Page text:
thankfully say that their pitticoats were all very strong.”

“For shame, Emma! Do not mimic her. You divert me against my conscience. And, upon my word, I do not think Mr. Knightley would be much disturbed by Miss Bates. Little things do not irritate him. She might talk on; and if he wanted to say any thing himself, he would only talk louder, and drown her voice. But the question is not, whether it would be a bad connection for him, but whether he wishes it; and I think he does. I have heard him speak, and so must you, so very highly of Jane Fairfax! The interest he takes in her—-his anxiety about her health—-his concern that she should have no happier prospect! I have heard him express himself so warmly on those points!—-Such an admirer of her performance on the pianoforte, and of her voice! I have heard him say that he could listen to her for ever. Oh! and I had almost forgotten one idea that occurred to me—-this pianoforte that has been sent her by somebody-—though we have all been so well satisfied to consider it a present from the Campbells, may it not be from Mr. Knightley? I cannot help suspecting him. I think he is just the person to do it, even without being in love.”

“Then it can be no argument to prove that he is in love. But I do not think it is at all a likely thing for him to do. Mr. Knightley does nothing mysteriously.”

“I have heard him lamenting her having no instrument repeatedly; oftener than I should suppose such a circumstance would, in the common course of things, occur to him.”

“Very well; and if he had intended to give her one, he would have told her so.”

“There might be scruples of delicacy, my dear Emma. I have a very strong notion that it comes from him. I am sure he was particularly silent when Mrs. Cole told us of it at dinner.”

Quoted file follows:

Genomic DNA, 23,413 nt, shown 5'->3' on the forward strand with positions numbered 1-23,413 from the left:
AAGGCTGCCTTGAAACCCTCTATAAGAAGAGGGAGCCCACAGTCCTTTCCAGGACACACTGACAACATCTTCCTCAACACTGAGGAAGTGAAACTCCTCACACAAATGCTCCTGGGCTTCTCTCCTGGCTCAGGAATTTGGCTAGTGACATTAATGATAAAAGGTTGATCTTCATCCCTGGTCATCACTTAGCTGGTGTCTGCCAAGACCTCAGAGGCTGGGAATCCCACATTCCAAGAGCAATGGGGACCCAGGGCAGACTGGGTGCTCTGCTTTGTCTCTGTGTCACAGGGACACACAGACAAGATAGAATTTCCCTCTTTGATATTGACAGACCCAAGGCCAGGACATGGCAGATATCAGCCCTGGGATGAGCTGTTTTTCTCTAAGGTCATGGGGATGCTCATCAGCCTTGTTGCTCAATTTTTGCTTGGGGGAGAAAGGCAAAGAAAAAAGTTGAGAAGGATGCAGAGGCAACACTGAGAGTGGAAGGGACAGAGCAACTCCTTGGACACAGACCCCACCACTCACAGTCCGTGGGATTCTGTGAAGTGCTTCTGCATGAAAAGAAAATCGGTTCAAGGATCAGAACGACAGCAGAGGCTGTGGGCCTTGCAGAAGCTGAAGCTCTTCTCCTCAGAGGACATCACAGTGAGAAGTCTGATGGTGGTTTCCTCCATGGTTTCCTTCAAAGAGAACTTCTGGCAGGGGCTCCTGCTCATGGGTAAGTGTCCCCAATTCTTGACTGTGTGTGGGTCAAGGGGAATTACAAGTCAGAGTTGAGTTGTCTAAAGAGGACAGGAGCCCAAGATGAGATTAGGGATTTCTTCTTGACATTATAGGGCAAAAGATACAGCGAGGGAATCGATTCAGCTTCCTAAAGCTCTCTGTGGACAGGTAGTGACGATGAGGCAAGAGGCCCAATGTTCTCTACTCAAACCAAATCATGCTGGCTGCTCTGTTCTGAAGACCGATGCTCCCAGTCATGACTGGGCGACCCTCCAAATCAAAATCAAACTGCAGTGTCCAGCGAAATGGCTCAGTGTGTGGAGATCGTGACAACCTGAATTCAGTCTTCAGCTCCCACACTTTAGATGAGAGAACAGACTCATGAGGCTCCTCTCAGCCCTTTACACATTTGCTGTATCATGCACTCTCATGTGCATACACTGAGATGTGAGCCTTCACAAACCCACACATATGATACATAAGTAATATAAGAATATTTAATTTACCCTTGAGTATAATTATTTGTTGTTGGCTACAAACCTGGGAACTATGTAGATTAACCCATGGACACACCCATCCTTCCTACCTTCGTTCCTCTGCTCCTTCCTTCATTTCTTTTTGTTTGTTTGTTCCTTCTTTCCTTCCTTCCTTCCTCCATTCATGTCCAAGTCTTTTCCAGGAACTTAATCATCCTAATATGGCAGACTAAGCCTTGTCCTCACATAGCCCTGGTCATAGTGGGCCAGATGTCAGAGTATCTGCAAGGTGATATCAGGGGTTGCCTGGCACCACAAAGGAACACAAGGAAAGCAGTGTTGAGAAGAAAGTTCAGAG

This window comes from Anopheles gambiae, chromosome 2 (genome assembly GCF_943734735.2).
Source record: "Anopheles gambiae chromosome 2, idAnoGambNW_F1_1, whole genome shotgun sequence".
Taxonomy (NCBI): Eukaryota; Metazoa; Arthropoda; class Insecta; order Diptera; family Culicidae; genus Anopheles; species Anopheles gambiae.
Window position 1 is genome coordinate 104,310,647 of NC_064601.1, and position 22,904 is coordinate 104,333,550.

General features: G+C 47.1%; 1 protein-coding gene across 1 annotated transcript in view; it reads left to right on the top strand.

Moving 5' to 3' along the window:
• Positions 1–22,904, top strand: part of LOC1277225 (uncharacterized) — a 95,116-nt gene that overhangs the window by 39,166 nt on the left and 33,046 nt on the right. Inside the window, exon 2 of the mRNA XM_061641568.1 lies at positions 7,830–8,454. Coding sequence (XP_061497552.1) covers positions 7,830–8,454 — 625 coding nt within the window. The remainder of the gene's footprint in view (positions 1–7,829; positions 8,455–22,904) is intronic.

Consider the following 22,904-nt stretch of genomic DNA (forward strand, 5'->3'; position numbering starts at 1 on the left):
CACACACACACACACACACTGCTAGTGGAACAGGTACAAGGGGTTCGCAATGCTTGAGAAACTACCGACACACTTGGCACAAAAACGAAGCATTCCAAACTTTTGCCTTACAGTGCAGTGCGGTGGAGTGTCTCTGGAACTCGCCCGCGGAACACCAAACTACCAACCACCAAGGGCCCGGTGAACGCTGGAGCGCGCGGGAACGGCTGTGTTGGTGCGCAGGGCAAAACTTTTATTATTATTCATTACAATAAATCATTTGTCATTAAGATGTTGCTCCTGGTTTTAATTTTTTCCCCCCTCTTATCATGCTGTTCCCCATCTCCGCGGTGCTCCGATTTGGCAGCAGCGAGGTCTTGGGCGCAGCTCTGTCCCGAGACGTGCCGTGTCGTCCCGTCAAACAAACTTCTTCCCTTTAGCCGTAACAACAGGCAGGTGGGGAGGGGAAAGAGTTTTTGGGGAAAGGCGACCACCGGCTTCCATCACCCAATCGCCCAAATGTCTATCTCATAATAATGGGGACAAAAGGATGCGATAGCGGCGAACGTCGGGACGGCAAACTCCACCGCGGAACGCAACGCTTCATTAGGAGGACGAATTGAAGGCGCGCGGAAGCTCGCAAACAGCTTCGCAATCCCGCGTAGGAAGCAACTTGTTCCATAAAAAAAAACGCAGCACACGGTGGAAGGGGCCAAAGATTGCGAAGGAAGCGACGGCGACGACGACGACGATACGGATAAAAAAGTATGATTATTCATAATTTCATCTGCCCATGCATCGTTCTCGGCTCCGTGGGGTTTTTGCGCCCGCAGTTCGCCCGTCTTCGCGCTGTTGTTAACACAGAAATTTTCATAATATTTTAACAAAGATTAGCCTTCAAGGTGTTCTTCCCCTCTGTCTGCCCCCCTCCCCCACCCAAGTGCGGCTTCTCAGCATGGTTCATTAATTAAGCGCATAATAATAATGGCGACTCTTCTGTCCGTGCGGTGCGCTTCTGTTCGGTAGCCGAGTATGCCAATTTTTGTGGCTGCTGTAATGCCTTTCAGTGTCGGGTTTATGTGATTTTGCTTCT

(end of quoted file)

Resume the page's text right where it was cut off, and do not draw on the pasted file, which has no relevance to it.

“You take up an idea, Mrs. Weston, and run away with it; as you have many times reproached me with doing. I see no sign of attachment—-I believe nothing of the pianoforte—-and proof only shall convince me that Mr. Knightley has any thought of marrying Jane Fairfax.”

They combatted the point some time longer in the same way; Emma rather gaining ground over the mind of her friend; for Mrs. Weston was the most used of the two to yield; till a little bustle in the room shewed them that tea was over, and the instrument in preparation;--and at the same moment Mr. Cole approaching to entreat Miss Woodhouse would do them the honour of trying it. Frank Churchill, of whom, in the eagerness of her conversation with Mrs. Weston, she had been seeing nothing, except that he had found a seat by Miss Fairfax, followed Mr. Cole, to add to his very pressing entreaties; and as, in every respect, it suited Emma best to lead, she gave a very proper compliance.

She knew the limitations of her own powers too well to attempt more than she could perform with credit; she wanted neither taste nor spirit in the little things which are generally acceptable, and could accompany her own voice well. One accompaniment to her song took her agreeably by surprize—-a second, slightly but correctly taken by Frank Churchill. Her pardon was duly begged at the close of the song, and every thing usual followed. He was accused of having a delightful voice, and a perfect knowledge of music; which was properly denied; and that he knew nothing of the matter, and had no voice at all, roundly asserted. They sang together once more; and Emma would then resign her place to Miss Fairfax, who performance, both vocal and instrumental, she never could attempt to conceal from herself, was infinitely superior to her own.